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Lesson 2 What is Consumerism?
Objective Explain the phenomenon of consumerism.

What is Consumerism?

Power has shifted away from the producer toward the consumer. With a world of competitors only a click away on the Internet, consumers expect to receive more information.
In the past, conventional wisdom has been that you create value in the marketplace through:
  1. Product leadership: innovation, quality
  2. Operational efficiency: low-cost provider (WalMart, Kmart)
  3. Customer intimacy: How well I know my customer and can respond to her needs (Merrill Lynch)
Shifting the Supply Chain to the Demand Chain
Businesses have begun to separate these concerns in order to create consumer value. The following graphic demonstrates how the producer's perspective of

  1. "Here's what I will supply for you," relates to the customer saying,
  2. "Here's what I want."
Separate Concerns
Separate Concerns 1) Product Leadership 2) Global at Best Quality

The e-Business value proposition must reflect the movement of consumerism, or supply chain into the demand chain.


Ecommerce and Retail Spending

However, despite the rise of online shopping, ecommerce still makes up a relatively small percentage of total retail spending. Retailers’ brick and mortar strategies also need to evolve to continue to draw customers into their stores, and to compete with the online retailers opening their own physical outlets. Increasingly, we are seeing innovative marketing strategies, as well as new technologies such as smart shelves, robots, self-checkout, and interactive and virtual reality, being deployed in stores as retailers strive to compete on all fronts.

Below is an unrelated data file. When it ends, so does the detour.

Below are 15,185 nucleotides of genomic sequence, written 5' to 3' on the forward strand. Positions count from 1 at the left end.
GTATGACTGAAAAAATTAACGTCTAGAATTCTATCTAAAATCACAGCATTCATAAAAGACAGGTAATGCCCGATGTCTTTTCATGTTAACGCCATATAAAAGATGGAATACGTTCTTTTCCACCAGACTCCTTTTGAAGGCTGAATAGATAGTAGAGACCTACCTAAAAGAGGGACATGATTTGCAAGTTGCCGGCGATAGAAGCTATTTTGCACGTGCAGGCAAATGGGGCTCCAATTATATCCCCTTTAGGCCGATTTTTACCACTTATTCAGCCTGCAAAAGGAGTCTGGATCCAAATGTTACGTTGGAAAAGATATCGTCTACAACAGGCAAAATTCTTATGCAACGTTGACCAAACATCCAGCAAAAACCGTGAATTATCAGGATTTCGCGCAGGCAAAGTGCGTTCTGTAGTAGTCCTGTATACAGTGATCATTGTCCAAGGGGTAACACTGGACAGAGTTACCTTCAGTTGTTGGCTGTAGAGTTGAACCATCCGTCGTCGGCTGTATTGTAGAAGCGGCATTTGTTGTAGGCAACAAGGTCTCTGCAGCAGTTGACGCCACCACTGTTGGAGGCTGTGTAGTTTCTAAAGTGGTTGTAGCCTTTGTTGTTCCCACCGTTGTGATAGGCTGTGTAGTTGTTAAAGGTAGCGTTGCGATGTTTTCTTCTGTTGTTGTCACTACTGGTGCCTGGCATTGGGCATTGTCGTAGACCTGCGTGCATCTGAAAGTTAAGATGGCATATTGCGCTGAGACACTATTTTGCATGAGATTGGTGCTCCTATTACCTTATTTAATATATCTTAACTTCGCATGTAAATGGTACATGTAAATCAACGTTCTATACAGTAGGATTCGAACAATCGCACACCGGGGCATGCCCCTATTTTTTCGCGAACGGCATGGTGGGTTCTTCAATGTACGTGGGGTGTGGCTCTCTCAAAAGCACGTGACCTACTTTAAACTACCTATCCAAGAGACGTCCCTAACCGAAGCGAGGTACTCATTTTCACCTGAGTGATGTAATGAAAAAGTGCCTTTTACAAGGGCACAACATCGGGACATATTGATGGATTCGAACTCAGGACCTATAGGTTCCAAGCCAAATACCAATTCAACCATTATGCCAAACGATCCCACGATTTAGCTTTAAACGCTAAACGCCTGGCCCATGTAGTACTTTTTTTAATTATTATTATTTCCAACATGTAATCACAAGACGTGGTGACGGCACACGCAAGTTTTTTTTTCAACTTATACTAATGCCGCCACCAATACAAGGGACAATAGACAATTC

Finding the correct strategy starts with one question:
Question: Given your brand promise, where do you want to compete?
Only once a company understands their goals, 1) customers and 2) the needs of the customers require an appropriate strategy to be designed. The key to a sustainable strategy is being able to understand and meet customer needs both today and tomorrow, across geographies, and across generations.
Advances in technology, logistics, payments and trust coupled with increasing internet and mobile access and consumer demand for convenience have created a US$1.9 trillion global online shopping arena, where millions of consumers no longer shop for items in a brick and mortar location, but instead are shopping using their PCs, laptops, and mobile devices.